The auto industry is changing, as automakers are required to meet new fuel economy and emissions regulations. And don't think that these changes will only affect mass market cars; they're also going to transform the performance segment.

Editorial director Marty Padgett, deputy editor Bengt Halvorson, and social media manager Joel Feder sat down this week for a roundtable discussion on Google+. The topic: The future of performance cars and the changing landscape.

You can't hold a discussion like this without immediately bringing up diesels and the German's affinity for their torque and fuel economy. Unfortunately diesels have a limited rev range which turns some enthusiasts off to the idea.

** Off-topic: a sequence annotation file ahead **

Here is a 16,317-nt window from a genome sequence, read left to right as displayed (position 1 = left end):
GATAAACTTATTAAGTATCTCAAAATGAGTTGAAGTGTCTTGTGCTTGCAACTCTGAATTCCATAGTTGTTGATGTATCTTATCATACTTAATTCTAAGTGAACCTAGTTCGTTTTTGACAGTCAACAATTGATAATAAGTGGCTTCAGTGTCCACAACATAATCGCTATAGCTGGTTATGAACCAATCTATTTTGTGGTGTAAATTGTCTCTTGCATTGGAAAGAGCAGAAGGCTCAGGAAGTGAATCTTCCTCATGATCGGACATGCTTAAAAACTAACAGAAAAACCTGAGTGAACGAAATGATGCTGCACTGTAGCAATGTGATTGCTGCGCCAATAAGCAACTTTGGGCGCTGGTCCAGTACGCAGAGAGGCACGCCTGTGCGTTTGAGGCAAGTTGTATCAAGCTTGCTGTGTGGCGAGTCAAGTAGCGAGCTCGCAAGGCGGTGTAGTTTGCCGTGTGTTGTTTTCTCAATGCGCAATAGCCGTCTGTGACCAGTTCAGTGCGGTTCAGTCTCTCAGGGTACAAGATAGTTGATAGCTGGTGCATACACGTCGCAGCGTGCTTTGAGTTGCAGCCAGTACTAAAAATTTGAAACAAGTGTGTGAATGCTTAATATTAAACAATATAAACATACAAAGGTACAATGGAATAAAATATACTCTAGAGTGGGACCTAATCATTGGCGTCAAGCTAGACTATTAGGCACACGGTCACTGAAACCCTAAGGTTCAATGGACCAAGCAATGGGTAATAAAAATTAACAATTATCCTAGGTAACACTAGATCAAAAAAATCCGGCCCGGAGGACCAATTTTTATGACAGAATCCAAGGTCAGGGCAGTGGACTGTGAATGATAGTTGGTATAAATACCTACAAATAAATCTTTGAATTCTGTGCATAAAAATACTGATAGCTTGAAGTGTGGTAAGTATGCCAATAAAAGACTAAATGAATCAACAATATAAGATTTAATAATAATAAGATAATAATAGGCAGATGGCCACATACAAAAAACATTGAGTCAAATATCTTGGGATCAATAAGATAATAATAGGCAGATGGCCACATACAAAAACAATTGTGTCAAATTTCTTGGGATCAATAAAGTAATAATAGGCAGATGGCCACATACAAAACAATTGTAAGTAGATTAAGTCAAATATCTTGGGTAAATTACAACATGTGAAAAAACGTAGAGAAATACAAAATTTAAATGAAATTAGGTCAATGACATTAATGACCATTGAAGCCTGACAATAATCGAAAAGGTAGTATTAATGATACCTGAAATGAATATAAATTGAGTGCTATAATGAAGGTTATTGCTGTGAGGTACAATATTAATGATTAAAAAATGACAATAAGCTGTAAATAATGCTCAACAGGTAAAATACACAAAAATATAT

Hybrids have the ability to offer instant torque, though they usually are tuned either for efficiency or extra boost when you are pushing a vehicle. The issue the team raised with hybrids is how the systems operate together. It can make it hard for the driver to have complete control of the car as there has to be some level of electronic integration for the two powertrain systems.

Electric cars give you instant torque, but any inputs you give at the accelerator hang on a computer interface, controlling battery discharge. You're somewhat disconnected from the vehicle, which some say takes away part of the fun of driving. And forget about those distinctive engine sounds as you race ahead.

In the end the team agreed that cars just aren't like they used to be, and in the future they sure won't be how they are today. Driver involvement and engagement might give way to higher levels of performance and efficiency.

Do you think the driving experience will become increasingly detached, or is there a future in more sophisticated vehicles adding driver involvement and road feel back?